A Senate floor vote on another temporary fix for the weakening Highway Trust Fund almost surely will come by Aug. 1 when Congress begins a month-long recess.

The basic bill before the Senate is a $10.8-billion "patch," which the House passed on July 15. That will be enough money to keep the trust fund in the black through next May.

If a "fix" is enacted, it would avert a slowdown in federal funding reimbursements to state highway agencies that the U.S. Dept. of Transportation says will begin in August.

Without that stretch-out in reimbursements, DOT projects that the trust fund's highway account will fall into a deficit around the end of August.

Several amendments to the House-passed bill also are pending on the Senate floor, including one that construction and transportation industry officials strongly support because it would press lawmakers to take action by the end of the year on a long-term surface-transportation bill.

But the industry officials say the floor vote on the trust-fund bill could be one of the last measures, or even the final one, that Congress takes up before lawmakers start their break on Aug. 1. If so, that makes it less and less likely that the amendments will pass.

Here are the proposed amendments and their sponsors:

Sens. Ron Wyden (D-Ore.) and Orrin Hatch (R-Utah): This is the trust-fund fix that the Senate Finance Committee cleared on July 10. (Hatch is that panel's chairman; Hatch is its top GOP member.) The bill would transfer $10.8 billion to the trust fund but its revenue-raising sources differ from the ones the House bill uses. Another key difference is that the Senate Finance version doesn't reauthorize the highway and transit programs beyond Sept. 30. The House bill reauthorizes the programs through May.

Sens. Tom Carper (D-Del.), Bob Corker (R-Tenn.) and Barbara Boxer (D-Calif.): This proposal would trim the trust-fund infusion to about $8 billion, which would keep the fund healthy only through December. The plan also would reauthorize surface-transportation programs through Dec. 19. Carper, Corker and Boxer feel that the short end point should put pressure on Congress to act by the end of the year on what construction industry groups most want: a long-term highway-transit bill.

Sen. Mike Lee (R-Utah): This amendment would slash the federal gasoline tax over five years to 3.7¢ per gallon, from the current 18.4¢ and shift most of the highway program responsibilities to the states. Lee said: "Under this new system, Americans would no longer have to send significant gas-tax revenue to Washington, where politicians, bureaucrats and lobbyists take their cut before sending it back with strings attached."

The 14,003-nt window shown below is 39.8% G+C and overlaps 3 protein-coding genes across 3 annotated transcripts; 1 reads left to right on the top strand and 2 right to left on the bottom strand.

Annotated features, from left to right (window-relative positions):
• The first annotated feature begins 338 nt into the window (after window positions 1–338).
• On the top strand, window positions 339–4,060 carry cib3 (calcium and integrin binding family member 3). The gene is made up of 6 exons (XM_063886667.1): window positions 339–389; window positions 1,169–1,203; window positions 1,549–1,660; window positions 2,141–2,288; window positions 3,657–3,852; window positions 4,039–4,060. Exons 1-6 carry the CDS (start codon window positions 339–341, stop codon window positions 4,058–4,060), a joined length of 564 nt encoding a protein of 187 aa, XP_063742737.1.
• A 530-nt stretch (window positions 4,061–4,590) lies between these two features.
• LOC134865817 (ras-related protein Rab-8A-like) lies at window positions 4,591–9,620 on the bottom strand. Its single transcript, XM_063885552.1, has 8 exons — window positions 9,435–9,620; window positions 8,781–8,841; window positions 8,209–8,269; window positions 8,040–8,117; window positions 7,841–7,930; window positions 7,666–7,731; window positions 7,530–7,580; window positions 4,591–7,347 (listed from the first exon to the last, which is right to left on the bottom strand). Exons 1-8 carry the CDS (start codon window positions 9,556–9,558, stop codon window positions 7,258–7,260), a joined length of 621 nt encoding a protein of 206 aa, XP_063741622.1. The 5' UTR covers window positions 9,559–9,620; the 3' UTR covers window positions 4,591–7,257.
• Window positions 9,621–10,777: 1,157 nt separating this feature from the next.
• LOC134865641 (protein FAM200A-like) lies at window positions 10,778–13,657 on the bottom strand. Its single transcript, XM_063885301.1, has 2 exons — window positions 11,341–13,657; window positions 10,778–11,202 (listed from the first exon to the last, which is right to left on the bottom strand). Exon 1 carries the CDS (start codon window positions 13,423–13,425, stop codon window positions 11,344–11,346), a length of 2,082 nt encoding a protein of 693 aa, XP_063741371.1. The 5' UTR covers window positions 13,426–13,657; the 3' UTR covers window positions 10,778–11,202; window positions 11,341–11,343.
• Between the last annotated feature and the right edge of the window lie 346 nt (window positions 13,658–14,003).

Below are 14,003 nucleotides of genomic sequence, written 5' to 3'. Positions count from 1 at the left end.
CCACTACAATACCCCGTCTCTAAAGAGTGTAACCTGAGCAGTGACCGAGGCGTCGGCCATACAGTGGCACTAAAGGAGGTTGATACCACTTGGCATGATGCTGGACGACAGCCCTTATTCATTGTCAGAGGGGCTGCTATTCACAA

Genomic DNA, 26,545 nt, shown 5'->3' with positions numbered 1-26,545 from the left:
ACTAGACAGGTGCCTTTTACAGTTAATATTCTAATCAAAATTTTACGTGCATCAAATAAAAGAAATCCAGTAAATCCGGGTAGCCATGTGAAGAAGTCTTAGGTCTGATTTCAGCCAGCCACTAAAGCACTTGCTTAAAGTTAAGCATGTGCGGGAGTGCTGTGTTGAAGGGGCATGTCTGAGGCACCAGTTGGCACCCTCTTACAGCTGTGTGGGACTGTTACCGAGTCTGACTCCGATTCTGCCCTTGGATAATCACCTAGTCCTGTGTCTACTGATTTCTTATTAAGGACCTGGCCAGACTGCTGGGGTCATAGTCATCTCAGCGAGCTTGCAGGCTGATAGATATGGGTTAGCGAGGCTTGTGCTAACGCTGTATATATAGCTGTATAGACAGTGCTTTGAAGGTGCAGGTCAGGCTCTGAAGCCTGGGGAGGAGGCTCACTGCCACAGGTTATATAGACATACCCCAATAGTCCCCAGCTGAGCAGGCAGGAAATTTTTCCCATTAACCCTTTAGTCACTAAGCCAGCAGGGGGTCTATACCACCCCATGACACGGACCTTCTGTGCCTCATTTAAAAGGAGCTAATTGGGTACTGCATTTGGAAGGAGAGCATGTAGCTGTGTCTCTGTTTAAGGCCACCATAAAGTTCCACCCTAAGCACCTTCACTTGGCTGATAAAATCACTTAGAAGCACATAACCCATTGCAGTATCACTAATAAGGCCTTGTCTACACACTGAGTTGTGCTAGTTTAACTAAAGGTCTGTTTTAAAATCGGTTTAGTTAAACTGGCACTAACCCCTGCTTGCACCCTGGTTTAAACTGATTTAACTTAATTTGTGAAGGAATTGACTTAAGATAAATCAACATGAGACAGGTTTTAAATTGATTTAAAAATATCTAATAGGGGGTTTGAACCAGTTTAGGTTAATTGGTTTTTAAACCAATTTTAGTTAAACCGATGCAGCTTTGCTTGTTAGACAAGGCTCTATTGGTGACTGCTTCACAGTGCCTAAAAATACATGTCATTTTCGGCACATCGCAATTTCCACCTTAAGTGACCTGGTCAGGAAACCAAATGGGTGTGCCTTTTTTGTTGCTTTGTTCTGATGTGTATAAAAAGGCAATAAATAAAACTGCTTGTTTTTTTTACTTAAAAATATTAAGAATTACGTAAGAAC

Sen. Pat Toomey (R-Pa.): This proposal would exempt repairs to storm-damaged highway and transit infrastructure from federal environmental reviews. Toomey said: "To get help quickly to [natural-disaster] victims, states and municipalities should be able to make essential infrastructure-based repairs without having to navigate excessive red tape."

Any of the amendments will require 60 Senate votes to pass. Dave Bauer, American Road & Transportation Builders Association senior vice president for government affairs, notes, "Sixty votes is a high threshold."

Pam Whitted, National Stone, Sand & Gravel Association senior vice president for government and regulatory affairs, says, "The closer you get to the date that [Congress is] going to leave, the harder it is going to be to get those 60 votes."

Greg Cohen, American Highway Users Alliance president and CEO, says that his group supports the Carper-Corker-Boxer proposal. He says, "We want to keep the pressure on Congress to address the Highway Trust Fund's problem in a more sustainable, long-term way."

Whitted says, "We just are afraid that if you take the pressure off, [legislators are] going to consider that they have...dealt with this and we're going to get to May and we're going to have the same kind of funding crisis that we have now and that nothing will have changed."

Bauer also says, "We prefer Wyden-Hatch over the House-passed bill because it actually raises revenues. It's not all general-fund transfers."

He's referring to Wyden-Hatch provisions to draw revenue from increased tax compliance. Bauer says that raising more revenue is "the only path that we can see to getting out of this cycle of continual trust-fund patches and resulting crises when the patch runs dry."

The highway users alliance, ARTBA and NSSGA oppose the Lee amendment. Cohen says, "We support a strong federal program." 

Whitted says the amendment would amount to a "devolution" of the highway program to the states. "That's not good," she says

Bauer says that the Lee plan would result in "a big cut in investment. It cuts investment unless a state steps up to fill the void." He adds, "My read of the the Constitution is that the feds can't require the states to pass any specific laws."

NSSGA supports the Toomey amendment.

But the start of the recess is drawing near. Cohen says, "I think it's an uphill battle for those who want anything other than the House proposal."

But he adds, "Even if it is the House proposal [that passes this week], we are becoming more hopeful about the opportunities next year."

Whitted says: "We continue to hear from members who are in leadership on both sides that...if indeed [the House version] passes and funds the program through May that there's nothing to prevent them from going forward to work on a long-term funding solution and measure. That's positive."